Dental Tips Blog


How Will My Dentist Fit Me For A Crown?

Posted in Crowns

A porcelain crown basically acts as a helmet to protect a tooth, which has had its integrity compromised either due to decay or due the tooth cracking or breaking.  In the case of decay, more than likely the tooth became infected and a root canal procedure was performed.   Cracked or broken teeth can occur for several reasons including accidents and trauma.  In any case, the crown is necessary to protect what is remaining of the tooth.

The process for fitting porcelain crowns begins with the dentist numbing the area around the tooth where the crown is needed.  Once the patient is comfortable, the dentist will reduce the height and circumference of the tooth, using various dental instruments.  After the tooth is reduced in size, the dentist will take an impression of the patient’s mouth using a substance similar to putty.  This impression is used to create a “mock up” of the patient’s mouth by the dental lab.  When the dentist is satisfied with the impression, they will then install a temporary crown over the tooth, using an adhesive, which will hold the temporary crown in place, until the permanent crown is fabricated by a dental lab.

In most cases, the dental lab will require 2-3 weeks for the dental technician to fabricate the permanent crown, once they receive the impression.  Great care is taken by the dental lab to fabricate a crown that will fit properly, without interfering with the patient’s “bite”.  After the dentist receives the permanent crown, the dentist will schedule an appointment with the patient to remove the temporary crown and then “dry fit” the crown, to verify that the fit of the permanent crown is perfect.  Once the dentist is satisfied, the dentist will use a permanent adhesive to “glue” it in place.  Once installed the crown will last for years and act like a helmet protecting the tooth!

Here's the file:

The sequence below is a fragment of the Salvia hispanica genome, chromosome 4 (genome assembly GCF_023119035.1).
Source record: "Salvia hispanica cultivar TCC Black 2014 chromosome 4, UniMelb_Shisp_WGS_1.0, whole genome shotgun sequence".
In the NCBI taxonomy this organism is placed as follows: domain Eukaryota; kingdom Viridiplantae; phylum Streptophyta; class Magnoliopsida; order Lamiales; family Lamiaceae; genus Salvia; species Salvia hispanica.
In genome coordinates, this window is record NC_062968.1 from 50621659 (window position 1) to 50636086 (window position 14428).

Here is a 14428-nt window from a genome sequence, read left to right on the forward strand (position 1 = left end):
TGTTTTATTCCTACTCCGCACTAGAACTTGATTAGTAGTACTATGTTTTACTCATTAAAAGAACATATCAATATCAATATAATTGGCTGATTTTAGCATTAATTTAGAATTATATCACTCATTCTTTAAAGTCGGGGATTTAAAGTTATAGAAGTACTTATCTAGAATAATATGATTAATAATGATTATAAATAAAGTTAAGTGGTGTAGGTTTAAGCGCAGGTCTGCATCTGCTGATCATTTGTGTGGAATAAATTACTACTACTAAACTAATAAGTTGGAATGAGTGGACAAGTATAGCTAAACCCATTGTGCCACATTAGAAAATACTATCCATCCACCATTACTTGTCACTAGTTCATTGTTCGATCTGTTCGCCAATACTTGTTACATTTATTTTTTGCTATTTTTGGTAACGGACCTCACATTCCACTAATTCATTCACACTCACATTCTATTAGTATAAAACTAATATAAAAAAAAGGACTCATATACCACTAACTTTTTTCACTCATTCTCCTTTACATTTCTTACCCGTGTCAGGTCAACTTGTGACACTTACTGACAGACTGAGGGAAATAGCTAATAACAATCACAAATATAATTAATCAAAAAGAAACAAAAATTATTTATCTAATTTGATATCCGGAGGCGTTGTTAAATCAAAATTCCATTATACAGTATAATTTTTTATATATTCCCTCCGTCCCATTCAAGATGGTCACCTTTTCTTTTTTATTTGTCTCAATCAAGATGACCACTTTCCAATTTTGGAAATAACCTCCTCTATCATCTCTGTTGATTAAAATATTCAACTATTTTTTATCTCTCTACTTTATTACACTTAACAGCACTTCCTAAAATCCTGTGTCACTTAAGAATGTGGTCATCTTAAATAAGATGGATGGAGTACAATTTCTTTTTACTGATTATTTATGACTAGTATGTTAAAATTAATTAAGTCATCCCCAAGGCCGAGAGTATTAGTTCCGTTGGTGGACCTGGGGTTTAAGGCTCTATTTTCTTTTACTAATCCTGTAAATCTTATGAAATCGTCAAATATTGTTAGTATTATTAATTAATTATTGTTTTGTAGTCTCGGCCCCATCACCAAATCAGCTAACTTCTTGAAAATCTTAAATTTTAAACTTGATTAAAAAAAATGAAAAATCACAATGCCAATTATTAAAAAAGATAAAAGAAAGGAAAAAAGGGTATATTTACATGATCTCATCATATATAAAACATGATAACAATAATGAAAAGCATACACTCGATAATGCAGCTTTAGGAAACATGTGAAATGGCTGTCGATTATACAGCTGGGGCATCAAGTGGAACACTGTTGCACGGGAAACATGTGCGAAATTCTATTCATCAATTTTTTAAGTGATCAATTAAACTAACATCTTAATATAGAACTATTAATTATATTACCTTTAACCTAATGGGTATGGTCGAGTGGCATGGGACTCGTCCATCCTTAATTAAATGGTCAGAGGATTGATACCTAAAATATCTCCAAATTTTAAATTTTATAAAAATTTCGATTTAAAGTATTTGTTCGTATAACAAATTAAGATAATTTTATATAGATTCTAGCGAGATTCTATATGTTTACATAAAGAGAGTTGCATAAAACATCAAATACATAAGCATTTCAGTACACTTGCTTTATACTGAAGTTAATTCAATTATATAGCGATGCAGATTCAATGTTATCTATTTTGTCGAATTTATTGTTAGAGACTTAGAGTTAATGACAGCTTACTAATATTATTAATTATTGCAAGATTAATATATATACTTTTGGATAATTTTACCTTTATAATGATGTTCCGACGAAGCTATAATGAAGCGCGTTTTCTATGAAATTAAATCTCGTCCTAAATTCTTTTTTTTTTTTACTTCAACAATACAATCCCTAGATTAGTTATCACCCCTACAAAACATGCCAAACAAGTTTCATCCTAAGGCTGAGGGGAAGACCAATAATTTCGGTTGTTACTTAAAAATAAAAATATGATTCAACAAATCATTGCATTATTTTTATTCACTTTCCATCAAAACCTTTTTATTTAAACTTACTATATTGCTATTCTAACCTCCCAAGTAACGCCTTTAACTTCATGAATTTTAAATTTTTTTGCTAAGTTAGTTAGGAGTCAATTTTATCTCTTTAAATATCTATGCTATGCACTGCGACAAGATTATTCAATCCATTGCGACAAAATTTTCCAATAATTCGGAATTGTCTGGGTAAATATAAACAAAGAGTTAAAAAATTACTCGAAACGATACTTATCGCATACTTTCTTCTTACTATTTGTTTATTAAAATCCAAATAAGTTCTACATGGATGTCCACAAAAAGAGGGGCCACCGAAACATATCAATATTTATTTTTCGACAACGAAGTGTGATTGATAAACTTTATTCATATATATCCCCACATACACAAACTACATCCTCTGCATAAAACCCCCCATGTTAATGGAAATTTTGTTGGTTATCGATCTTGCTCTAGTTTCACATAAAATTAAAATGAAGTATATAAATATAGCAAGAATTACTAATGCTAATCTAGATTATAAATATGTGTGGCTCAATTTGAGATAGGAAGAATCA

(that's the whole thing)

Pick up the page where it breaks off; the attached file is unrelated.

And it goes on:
Posted on behalf of Dr. Paul Gilreath IV, Gilreath Dental Associates


Most Popular

Tori, Exostosis, and Extra Bone Formation in the Mouth

A fairly common occurrence in the mouth is the existence of extra bone development along the outside or inside of the jawline near the teeth, or in the roof of…

Lingual Frenectomy versus Lingual Frenuloplasty

Lingual frenectomy and lingual frenuloplasty are both dental procedures used to correct a condition called ankyloglossia. Ankylogloassia, more commonly known as ‘tied tongue’, is an abnormality of the lingual frenulum….

Difference Between Conscious and Unconscious Sedation

Sedation dentistry is a wonderful option for many people who would not or cannot tolerate dentistry in a traditional dental setting.   Many people have a fear of visiting the dentist,…